As millions of office workers around the world juggled their home and working lives in the same space last year, one thing became clear — work-life balance is arguably more important than it ever has been. According to Bloomberg, we are working an average of three hours extra a day. And the companies who do not prioritize work-life balance for their employees are likely to lose out and fall victim to the ‘Great Resignation.’ In fact, according to the U.S. Bureau of Labor Statistics, some four million Americans quit their job in July 2021. The Harvard Business Review found this is most likely to impact 30-45-year-olds who work in health and tech and attributes a lot of it to high burnout associated with increased workloads. So, who are the companies with the best work-life balance and what can we learn from them about recruiting and retaining the best talent? And what lessons may work best at our own organizations? Read on to find out how companies with good work-life balance are coming out on top, post-pandemic and what that may mean for the future of how we work. 1. Capital One’s holistic approach to wellbeing Named in The Washington Post’s Top WorkPlaces of 2021 list, this financial giant employs 40,000 people and takes the approach that our financial, physical, and emotional wellbeing are closely linked. To maintain this, the group offers on-campus healthcare centers and access to affordable mental health care for their families. Capital One also encourages staff to get involved in community mentoring programs and increased paid time off for parents and caregivers during the pandemic. The company also encourages their staff to discuss important societal issues (such as the killing of George Floyd) with dedicated town halls and has pledged $200 million to support Black and Latinx small businesses. 2. Better.com’s emphasis on family support Topping Fortune’s 2021 Best Workplaces in New York™ list, mortgage company Better.com had big plans for an on-site daycare ahead of the pandemic. To support parents working from home last year, they launched a virtual day camp called Better Birds to give their staff parents a much-needed break. As Alex D’Amico, senior director of talent strategy, told Fortune.com, it’s all about listening to your staff’s needs and reacting to them: “We always speak about being first-to-market and being nimble in the delivery of our product to our customer. And I think from an HR side, from the people team, we want to meet that model for our employees.” Photo: Alexander Dummer via Unsplash 3. Sisense’s long weekends every quarter For employees at data analytics software company Sisense (another one that made it onto Fortune’s 2021 Best Workplaces in New York™ list), work-life balance is helped immensely by ‘Coming Up For Air’ days. A unique perk, Sisense gives every staff member in the company the first Friday following the end of the quarter off. Nurit Shiber, chief people officer at Sisense told Fortune: “The intention was to allow us to recharge after each quarter by spending more time with our loved ones, participating in a fun activity, or by just taking a break and getting ready for the next quarter.” To really commit, the company bans emails and phone calls during this time. Each employee has two self-care days every quarter to rest up. 4. Forster Communications’ rewarding healthy commutes Trying to change the culture of PR, an industry not known for work-life balance, Forster Communications not only developed a toolkit to help others in the sphere, they practice what they preach. Developed with Public Health England, the toolkit is free to download for employers in the UK and provides insights into physical activity, healthy eating, mental health, sleep, and recovery. To help encourage time out from the office, staff at the company who walk or cycle to the office are rewarded with extra PTO days and can gain money back from every mile they actively commute to meetings. 5. Expedia’s travel allowance for loyalty Once called “The Happiest Workplace in the UK” by Business Insider, travel company Expedia rewards staff who stay at the company for at least 12-18 months with a travel allowance of between £6,000 (around $8,176) and £10,000 (around $13,626). The company also encourages staff to pursue activities of their choice with a wellness allowance of between £400 and £1,200 ($545 - $1635). Staff can spend these on items such as running shoes, tennis rackets, or gym memberships to help them switch off from work. Whether you would benefit most from a healthier commute, an on-site daycare, an amazing free holiday, access to Nike’s 286-acre sports center, or Netflix’s full year of parental leave, companies with the best work-life balance are changing the landscape. They are showing us that there are more ways to reward employees than just salary or seniority and that now is an important time for companies to really listen and provide for their staff’s work-life balance needs.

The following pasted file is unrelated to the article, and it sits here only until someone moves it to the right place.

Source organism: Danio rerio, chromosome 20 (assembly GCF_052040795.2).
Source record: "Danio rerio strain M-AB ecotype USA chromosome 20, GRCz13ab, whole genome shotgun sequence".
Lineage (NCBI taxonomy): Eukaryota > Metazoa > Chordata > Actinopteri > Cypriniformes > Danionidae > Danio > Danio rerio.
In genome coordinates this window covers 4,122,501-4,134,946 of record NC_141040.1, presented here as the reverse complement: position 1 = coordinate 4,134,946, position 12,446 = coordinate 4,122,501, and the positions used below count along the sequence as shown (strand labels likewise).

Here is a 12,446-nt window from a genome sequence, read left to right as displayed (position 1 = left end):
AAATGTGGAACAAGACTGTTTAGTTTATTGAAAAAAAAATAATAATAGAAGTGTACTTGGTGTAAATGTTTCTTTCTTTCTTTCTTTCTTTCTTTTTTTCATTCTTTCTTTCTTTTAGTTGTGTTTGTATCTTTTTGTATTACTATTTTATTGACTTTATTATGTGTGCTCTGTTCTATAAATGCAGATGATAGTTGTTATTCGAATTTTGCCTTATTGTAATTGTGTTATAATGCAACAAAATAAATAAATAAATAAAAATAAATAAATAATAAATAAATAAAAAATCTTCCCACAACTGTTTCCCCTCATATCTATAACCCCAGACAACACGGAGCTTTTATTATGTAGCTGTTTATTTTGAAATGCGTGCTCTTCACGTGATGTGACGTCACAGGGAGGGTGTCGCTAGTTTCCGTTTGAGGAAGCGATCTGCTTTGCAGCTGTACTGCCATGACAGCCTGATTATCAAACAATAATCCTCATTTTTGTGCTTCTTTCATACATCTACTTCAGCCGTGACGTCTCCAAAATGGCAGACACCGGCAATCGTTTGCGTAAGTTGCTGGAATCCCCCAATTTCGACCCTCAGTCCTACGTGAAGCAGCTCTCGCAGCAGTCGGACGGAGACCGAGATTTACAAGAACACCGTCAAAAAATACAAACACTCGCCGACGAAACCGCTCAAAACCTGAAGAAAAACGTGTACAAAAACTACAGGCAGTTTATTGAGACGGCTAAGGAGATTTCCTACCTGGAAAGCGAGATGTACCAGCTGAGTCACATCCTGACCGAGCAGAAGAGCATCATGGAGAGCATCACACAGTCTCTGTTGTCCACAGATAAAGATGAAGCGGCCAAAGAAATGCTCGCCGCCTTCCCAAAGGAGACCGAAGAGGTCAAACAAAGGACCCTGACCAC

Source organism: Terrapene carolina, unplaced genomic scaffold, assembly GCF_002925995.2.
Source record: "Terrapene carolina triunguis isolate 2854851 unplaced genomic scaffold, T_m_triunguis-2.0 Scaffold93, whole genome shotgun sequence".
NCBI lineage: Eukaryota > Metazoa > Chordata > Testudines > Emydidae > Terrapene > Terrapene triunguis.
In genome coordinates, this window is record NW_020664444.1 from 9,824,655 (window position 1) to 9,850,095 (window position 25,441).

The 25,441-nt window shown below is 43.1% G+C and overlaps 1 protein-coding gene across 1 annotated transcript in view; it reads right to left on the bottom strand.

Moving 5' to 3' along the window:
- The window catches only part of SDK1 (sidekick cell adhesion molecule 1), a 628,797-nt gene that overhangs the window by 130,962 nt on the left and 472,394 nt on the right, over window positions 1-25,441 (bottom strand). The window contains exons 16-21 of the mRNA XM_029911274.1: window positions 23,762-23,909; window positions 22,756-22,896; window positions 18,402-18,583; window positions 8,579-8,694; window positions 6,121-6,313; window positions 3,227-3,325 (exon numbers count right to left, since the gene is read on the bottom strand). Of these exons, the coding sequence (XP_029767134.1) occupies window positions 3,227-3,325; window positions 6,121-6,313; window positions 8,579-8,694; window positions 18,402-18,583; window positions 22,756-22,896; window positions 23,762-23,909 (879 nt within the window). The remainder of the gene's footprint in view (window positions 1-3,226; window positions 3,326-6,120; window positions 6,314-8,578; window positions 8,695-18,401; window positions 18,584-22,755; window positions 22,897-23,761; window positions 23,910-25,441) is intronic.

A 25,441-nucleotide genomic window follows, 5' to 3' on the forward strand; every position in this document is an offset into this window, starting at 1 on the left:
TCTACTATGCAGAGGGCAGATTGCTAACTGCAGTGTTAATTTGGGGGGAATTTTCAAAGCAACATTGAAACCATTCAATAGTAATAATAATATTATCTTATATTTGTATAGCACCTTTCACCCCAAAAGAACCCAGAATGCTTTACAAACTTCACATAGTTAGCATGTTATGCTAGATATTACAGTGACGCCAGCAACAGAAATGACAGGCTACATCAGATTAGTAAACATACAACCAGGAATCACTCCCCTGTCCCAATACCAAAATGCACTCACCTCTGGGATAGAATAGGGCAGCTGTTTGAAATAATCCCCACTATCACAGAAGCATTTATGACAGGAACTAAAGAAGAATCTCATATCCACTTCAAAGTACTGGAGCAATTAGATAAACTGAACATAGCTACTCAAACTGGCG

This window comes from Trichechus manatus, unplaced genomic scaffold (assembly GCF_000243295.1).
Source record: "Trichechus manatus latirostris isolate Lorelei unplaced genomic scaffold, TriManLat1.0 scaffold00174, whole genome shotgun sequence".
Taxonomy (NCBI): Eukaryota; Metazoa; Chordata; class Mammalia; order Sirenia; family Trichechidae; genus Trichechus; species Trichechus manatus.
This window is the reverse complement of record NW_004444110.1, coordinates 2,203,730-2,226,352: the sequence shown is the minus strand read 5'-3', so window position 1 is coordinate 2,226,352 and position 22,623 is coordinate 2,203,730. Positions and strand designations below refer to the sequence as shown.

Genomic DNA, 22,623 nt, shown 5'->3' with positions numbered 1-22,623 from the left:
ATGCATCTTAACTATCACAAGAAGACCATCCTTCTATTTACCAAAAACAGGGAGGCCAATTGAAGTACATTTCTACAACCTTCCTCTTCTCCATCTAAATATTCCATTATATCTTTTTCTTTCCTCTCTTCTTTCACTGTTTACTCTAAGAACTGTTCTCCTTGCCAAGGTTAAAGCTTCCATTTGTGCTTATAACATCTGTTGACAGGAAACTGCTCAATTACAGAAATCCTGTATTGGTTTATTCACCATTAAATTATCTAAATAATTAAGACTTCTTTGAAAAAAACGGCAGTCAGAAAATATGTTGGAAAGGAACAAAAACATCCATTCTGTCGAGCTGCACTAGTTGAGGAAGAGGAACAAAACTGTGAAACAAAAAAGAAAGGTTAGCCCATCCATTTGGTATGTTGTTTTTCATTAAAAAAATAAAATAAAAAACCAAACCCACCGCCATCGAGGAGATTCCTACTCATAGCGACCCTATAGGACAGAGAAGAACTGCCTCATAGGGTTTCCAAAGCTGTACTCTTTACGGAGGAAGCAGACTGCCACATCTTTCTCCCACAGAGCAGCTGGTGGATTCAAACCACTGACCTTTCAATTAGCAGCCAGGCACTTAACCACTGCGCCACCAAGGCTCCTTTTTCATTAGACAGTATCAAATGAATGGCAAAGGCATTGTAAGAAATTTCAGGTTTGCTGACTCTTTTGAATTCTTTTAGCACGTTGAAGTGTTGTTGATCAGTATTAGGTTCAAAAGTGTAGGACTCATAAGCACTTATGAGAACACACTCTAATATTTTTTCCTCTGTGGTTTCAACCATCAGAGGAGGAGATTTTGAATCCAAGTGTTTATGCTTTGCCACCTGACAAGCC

The past 18 months of increased remote work have made us all question what we want from our office culture – from whether a commute is really necessary to whether the "increased productivity" it creates is actually just a facade. After all, as The Washington Post reports, up to 80% of US workers are as productive (if not more productive) when they work from home. This period has also made us question whether some aspects of ‘office culture’ can actually be quite detrimental to equality in the workplace. One of those aspects is the arbitrary division of certain tasks by gender that often go unrewarded. A recent article by Nieman Labs explained it is not your female colleagues’ job to buy you cake. Let us explain. In your office, who tends to organize the leaving cards, the birthday cakes, or even the Secret Santa? As the Harvard Business Review outlines, unfortunately, these tend to be carried out by women, and are what they call “non-promotable tasks.” Not only are women more likely to volunteer for these kinds of tasks, but they are also more likely to be asked to do them, and to say yes when asked. As this report details, taking these tasks on (and indeed, saying no to them) tends to have a negative impact on their career prospects, and ultimately, increase gender inequality in the workplace. And as one study published in the American Sociological Review found, although women are more likely to be described as "helpful" or "community-oriented" in their performance evaluations, this was not associated with receiving the highest performance rating (for men or women). The simple solution? These tasks need to be divided at a management level, or as Niemen Labs puts it, “managers buy the cakes.” So, why can gender roles in the workplace be so detrimental? This expectation at work is especially detrimental when you account for what sociologists refer to as “the second shift” of extra household duties that many working women must complete after work each day. As a recent article by Vox explains, although women may be more likely to want to work from home than men, they have a harder time doing so. Women (and especially mothers) working from home tend to report higher rates of stress, depression, and hours clocked. “In other words, women need more flexible work arrangements, because women have more to do.” Of course, not eradicating supposed gender roles at work can also have a negative impact on men. One of these destructive gender stereotypes is that men should prioritize work over family. As Thekla Morgenroth, a research fellow in Social and Organisational Psychology at the University of Exeter, told the BBC: “Men who do take parental leave can therefore face backlash and be seen as weak, lacking work commitment and so on, which can result in consequences at work such as being demoted or not taken seriously. Men are, of course, aware of these potential consequences, and this could definitely contribute to them deciding against taking parental leave even if it's offered.” How do we tackle that? Sarah Forbes, a researcher at Birmingham University Business School, suggests visible “fatherhood champions” at companies, both to inspire fathers to take leave and improve their knowledge of leave provisions. Calculating the cost of gender inequality in the workplace Unfortunately, the nature of discrimination tends to be cross-sectional, meaning that Black women don’t just have to contend with gender discrimination at work; they also may experience racial discrimination. For example, The Guardian reports that Black women in the US have to work 19 months to earn what white men earn in one year. In fact, Black women are only paid 63c to every dollar that non-Hispanic white men earn, equating to a potential loss of $946,000 over a lifetime. To combat this, the report iterates performing regular pay audits and creating a plan to address significant pay gaps for employees with similar roles and experience but who may differ only by race or gender. Building equality and inclusivity into workplace language There are other powerful ways we can target gender inequality in the workplace for a better division of what The Financial Times calls ‘office housework.’ One of these is the role of language and how gender-coded language can affect employees. According to the BBC, as we tend to associate particular language and behaviors with particular genders (‘agentic’ with male and ‘communal’ with female), using this language in job advertisements can put off great candidates from applying for particular roles. John Fiset, of Canada’s Saint Mary’s University, shares an example of the two from actual job posts: Communal: “We’ll support you with the tools and resources you need to reach new milestones as you help our customers reach theirs.” Agentic: “Tell us your story. Don’t go unnoticed. Explain why you’re a winning candidate.” It’s a simple adjustment to make but a powerful one. One so powerful that behavioral designer Kat Matfield created an online tool called Gender Decoder so you can check your job descriptions for subtle gender bias. What each person can do to tackle gender inequality in the workplace Each day, there are simple steps each of us can take to strive for better equality in the workplace. These include (but are not limited to): End imposter syndrome: Have direct conversations with employees about perceived inadequacies and what you can do about them, have empathy and share your own experiences. Take time to understand the biases that women (particularly women of color) may encounter and see what you can do to tackle these. Be an ally for female employees: Share your time generously with female colleagues and be available for impromptu support. Ensure you make an effort to share their wins and to be heard in meetings. Finally, make an effort to ensure office housework is evenly distributed and normalize saying “no” if not. As our workplaces evolve post-pandemic, it’s time to leave antiquated ideas of gender roles behind and promote equal pay, less burnout, and equal time with our children. It is the perfect opportunity to do what we can to tackle gender inequality in the workplace once and for all.